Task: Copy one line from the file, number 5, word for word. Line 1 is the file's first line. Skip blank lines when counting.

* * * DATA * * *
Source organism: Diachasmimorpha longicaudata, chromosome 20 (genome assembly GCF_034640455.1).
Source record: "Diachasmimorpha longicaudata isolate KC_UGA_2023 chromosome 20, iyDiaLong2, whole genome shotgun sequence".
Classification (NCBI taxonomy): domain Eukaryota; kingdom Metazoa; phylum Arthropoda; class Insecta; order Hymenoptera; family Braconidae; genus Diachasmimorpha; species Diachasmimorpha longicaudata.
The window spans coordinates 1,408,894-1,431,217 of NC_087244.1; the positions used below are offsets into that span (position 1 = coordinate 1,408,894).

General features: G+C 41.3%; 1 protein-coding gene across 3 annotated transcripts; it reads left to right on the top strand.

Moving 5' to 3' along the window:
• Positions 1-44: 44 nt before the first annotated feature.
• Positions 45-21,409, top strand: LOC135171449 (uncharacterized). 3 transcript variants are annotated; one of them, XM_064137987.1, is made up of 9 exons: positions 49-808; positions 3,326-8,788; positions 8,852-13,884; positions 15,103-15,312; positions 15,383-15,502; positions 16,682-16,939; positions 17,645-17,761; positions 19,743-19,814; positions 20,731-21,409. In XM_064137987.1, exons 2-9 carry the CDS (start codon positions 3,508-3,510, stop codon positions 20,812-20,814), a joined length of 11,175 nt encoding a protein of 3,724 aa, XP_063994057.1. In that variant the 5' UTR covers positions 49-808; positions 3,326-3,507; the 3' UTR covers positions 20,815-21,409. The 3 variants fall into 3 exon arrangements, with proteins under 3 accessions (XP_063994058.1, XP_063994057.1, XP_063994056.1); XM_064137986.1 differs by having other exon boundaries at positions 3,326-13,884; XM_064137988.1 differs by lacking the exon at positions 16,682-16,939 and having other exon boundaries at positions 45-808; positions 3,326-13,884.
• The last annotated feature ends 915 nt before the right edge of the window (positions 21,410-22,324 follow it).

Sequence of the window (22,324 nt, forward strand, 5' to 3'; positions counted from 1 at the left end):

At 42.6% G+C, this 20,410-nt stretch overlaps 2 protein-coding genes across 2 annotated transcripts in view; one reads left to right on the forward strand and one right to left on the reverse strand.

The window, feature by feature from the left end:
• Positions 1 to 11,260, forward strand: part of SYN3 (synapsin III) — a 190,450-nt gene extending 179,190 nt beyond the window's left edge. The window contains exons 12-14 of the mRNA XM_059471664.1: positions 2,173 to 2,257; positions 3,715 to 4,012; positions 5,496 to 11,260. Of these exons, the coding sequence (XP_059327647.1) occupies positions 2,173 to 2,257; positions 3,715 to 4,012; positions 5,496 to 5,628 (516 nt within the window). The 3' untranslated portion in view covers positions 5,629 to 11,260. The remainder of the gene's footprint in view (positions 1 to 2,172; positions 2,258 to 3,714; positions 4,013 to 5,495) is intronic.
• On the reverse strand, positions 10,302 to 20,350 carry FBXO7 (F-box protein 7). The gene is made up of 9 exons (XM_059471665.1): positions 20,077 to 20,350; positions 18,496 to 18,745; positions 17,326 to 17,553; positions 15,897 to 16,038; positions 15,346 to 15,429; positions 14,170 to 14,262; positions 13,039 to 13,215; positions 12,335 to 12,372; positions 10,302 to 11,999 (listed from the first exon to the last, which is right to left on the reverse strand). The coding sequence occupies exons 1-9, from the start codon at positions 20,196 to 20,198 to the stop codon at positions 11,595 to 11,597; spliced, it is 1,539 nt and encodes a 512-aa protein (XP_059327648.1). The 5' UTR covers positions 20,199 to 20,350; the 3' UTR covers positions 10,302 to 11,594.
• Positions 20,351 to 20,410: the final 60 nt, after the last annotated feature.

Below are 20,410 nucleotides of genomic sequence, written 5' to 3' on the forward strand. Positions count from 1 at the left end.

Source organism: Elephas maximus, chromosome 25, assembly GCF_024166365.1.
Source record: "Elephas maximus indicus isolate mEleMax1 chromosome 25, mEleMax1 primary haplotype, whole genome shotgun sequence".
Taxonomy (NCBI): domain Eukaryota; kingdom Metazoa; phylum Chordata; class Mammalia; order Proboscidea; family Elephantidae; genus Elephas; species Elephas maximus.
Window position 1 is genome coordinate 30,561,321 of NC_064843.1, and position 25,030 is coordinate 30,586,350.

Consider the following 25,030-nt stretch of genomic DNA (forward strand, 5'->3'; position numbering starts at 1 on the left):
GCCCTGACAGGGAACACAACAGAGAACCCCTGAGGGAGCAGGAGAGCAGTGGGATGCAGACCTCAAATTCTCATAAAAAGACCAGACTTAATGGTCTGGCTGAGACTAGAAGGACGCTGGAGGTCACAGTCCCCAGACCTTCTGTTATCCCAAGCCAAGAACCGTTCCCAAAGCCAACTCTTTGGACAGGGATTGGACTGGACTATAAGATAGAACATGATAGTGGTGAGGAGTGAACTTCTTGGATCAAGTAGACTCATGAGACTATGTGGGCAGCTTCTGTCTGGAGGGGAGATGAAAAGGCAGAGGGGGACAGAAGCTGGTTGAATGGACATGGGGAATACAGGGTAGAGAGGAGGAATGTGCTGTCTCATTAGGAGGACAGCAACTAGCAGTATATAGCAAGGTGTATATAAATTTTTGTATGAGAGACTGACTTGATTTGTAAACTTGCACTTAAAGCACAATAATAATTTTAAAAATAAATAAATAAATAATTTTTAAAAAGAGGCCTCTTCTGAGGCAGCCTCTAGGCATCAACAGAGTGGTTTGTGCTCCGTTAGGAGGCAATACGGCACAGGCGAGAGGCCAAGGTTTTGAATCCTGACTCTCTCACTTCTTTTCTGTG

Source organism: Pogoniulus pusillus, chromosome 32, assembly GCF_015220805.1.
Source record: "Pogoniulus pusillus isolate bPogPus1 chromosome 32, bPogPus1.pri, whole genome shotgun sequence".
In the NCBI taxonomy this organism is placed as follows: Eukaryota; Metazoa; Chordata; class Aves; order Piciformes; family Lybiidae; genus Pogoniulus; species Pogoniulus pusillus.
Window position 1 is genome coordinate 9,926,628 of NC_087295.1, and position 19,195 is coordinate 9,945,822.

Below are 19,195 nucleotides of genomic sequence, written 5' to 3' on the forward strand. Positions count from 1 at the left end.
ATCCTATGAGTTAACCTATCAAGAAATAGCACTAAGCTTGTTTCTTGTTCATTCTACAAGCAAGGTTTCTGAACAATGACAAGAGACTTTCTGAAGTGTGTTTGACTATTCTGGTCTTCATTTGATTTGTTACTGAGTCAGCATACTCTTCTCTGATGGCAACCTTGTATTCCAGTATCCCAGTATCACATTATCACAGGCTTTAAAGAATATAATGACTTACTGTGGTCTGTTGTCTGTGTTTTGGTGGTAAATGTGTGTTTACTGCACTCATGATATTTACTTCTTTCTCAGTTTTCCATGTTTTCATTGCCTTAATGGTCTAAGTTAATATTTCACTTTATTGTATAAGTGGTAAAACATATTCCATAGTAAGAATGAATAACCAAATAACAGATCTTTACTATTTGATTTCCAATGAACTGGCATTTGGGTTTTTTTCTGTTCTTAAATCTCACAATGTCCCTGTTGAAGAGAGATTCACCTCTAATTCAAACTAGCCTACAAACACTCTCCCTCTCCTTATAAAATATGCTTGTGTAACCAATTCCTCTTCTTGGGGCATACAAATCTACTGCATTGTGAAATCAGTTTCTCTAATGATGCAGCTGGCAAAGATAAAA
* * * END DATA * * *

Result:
General features: G+C 41.3%; 1 protein-coding gene across 3 annotated transcripts; it reads left to right on the top strand.